In case we have forgotten, Donald Duke at the end of his tenure was forlorn and almost dejected. His policies at the time which represented a huge change at the time were very unpopular. At his handing over to senator Imoke extra security precautions had to be taken because there was credible intelligence of a threat to stone him at the stadium by his brothers from the southern senatorial district, who felt aggrieved that he did not treat them well during his 8 years tenure. I stand to be corrected.
The euphoria to bid him farewell was so palpable I almost shed tears for him because at the end I knew he had given almost his all. As one of his aides I know how much love of state he put into what we had accomplished then and still have now. But the public was angry with him!
I am happy that soon after Imoke took office, all that changed. He became a superstar! Donald did not become a superstar performer while in office. He did after leaving! Ironic?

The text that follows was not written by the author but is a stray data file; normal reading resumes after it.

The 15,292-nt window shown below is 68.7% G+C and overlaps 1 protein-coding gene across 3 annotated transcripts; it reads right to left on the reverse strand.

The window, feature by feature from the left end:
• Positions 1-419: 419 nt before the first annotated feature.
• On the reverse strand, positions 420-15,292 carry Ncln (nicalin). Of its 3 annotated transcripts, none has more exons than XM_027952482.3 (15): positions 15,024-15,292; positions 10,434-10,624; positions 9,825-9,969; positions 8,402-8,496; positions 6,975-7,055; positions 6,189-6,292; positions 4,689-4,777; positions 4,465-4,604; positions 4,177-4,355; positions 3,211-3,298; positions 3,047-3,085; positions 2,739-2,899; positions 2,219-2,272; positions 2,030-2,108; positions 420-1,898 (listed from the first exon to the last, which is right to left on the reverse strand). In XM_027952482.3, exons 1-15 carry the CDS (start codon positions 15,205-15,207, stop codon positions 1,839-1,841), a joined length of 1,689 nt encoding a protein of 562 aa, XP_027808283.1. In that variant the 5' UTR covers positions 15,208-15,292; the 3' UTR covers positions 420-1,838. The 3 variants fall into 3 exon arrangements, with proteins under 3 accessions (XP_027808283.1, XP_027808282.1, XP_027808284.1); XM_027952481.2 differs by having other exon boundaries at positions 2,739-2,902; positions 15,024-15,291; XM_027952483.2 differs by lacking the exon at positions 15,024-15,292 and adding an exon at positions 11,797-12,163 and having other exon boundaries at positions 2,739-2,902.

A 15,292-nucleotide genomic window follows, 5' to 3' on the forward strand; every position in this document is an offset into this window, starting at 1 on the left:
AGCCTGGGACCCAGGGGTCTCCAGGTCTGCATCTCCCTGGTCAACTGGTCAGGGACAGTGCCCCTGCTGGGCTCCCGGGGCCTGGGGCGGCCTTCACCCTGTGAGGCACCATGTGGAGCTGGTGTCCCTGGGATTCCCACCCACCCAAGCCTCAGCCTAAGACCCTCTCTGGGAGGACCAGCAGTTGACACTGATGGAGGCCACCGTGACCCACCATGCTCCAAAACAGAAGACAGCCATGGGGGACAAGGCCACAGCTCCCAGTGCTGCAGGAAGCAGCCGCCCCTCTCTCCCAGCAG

I was also there when Imoke was removed from office by a court ( the first time) and the whole state went into jubilation about 1 year or so into his administration! It took a lot for people to be convinced he would come back! I was not yet his fan then,( still smarting from losing that “turn of the north” ). Infact I kept a distance from him to allow the sycophants have their way.
He had coined the slogan monkey work , monkey chop, during his campaign, as a criticism of Duke, who many believed went to import people who didn’t work for his campaign, into his administration. This meant ” monkey work, baboon chop”.
It sold hope like wildfire. But when he won, the slogan went silent because Liyel was infamously quoted as saying ” the monkey don too plenty”!
Ayade has increased the monkeys! They are never too plenty for him!